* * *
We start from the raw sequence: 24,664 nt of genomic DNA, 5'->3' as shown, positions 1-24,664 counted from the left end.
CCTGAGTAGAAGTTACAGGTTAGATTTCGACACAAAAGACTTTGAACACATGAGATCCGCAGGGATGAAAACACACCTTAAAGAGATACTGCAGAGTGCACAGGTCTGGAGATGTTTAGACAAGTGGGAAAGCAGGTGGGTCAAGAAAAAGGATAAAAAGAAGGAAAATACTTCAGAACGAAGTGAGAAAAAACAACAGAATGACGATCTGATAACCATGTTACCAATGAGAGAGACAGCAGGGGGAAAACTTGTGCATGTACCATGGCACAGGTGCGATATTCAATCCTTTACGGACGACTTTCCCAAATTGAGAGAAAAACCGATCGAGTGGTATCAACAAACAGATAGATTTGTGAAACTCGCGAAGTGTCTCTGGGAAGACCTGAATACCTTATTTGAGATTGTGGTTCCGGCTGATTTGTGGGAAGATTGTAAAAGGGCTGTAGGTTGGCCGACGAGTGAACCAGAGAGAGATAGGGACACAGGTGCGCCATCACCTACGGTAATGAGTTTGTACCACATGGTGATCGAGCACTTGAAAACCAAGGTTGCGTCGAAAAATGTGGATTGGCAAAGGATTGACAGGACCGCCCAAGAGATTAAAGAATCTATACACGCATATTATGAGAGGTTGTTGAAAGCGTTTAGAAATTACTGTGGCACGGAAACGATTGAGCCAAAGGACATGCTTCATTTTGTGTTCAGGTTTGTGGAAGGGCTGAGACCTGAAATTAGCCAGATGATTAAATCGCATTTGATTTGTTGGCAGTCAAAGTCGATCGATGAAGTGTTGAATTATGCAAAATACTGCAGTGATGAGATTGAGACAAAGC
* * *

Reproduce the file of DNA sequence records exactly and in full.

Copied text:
We start from the raw sequence: 24,664 nt of genomic DNA, 5'->3' as shown, positions 1-24,664 counted from the left end.
CCTGAGTAGAAGTTACAGGTTAGATTTCGACACAAAAGACTTTGAACACATGAGATCCGCAGGGATGAAAACACACCTTAAAGAGATACTGCAGAGTGCACAGGTCTGGAGATGTTTAGACAAGTGGGAAAGCAGGTGGGTCAAGAAAAAGGATAAAAAGAAGGAAAATACTTCAGAACGAAGTGAGAAAAAACAACAGAATGACGATCTGATAACCATGTTACCAATGAGAGAGACAGCAGGGGGAAAACTTGTGCATGTACCATGGCACAGGTGCGATATTCAATCCTTTACGGACGACTTTCCCAAATTGAGAGAAAAACCGATCGAGTGGTATCAACAAACAGATAGATTTGTGAAACTCGCGAAGTGTCTCTGGGAAGACCTGAATACCTTATTTGAGATTGTGGTTCCGGCTGATTTGTGGGAAGATTGTAAAAGGGCTGTAGGTTGGCCGACGAGTGAACCAGAGAGAGATAGGGACACAGGTGCGCCATCACCTACGGTAATGAGTTTGTACCACATGGTGATCGAGCACTTGAAAACCAAGGTTGCGTCGAAAAATGTGGATTGGCAAAGGATTGACAGGACCGCCCAAGAGATTAAAGAATCTATACACGCATATTATGAGAGGTTGTTGAAAGCGTTTAGAAATTACTGTGGCACGGAAACGATTGAGCCAAAGGACATGCTTCATTTTGTGTTCAGGTTTGTGGAAGGGCTGAGACCTGAAATTAGCCAGATGATTAAATCGCATTTGATTTGTTGGCAGTCAAAGTCGATCGATGAAGTGTTGAATTATGCAAAATACTGCAGTGATGAGATTGAGACAAAGC